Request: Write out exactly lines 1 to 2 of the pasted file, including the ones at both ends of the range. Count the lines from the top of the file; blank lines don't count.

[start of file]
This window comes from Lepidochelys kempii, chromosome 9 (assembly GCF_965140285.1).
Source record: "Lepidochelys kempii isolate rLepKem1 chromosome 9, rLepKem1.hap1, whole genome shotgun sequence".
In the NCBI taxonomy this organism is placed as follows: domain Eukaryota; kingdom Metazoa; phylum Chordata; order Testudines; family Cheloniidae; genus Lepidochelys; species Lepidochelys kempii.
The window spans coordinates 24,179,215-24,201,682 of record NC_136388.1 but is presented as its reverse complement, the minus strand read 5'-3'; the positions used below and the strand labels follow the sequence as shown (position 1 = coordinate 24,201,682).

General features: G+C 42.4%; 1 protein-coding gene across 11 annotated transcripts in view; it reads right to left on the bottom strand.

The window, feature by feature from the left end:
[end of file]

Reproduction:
This window comes from Lepidochelys kempii, chromosome 9 (assembly GCF_965140285.1).
Source record: "Lepidochelys kempii isolate rLepKem1 chromosome 9, rLepKem1.hap1, whole genome shotgun sequence".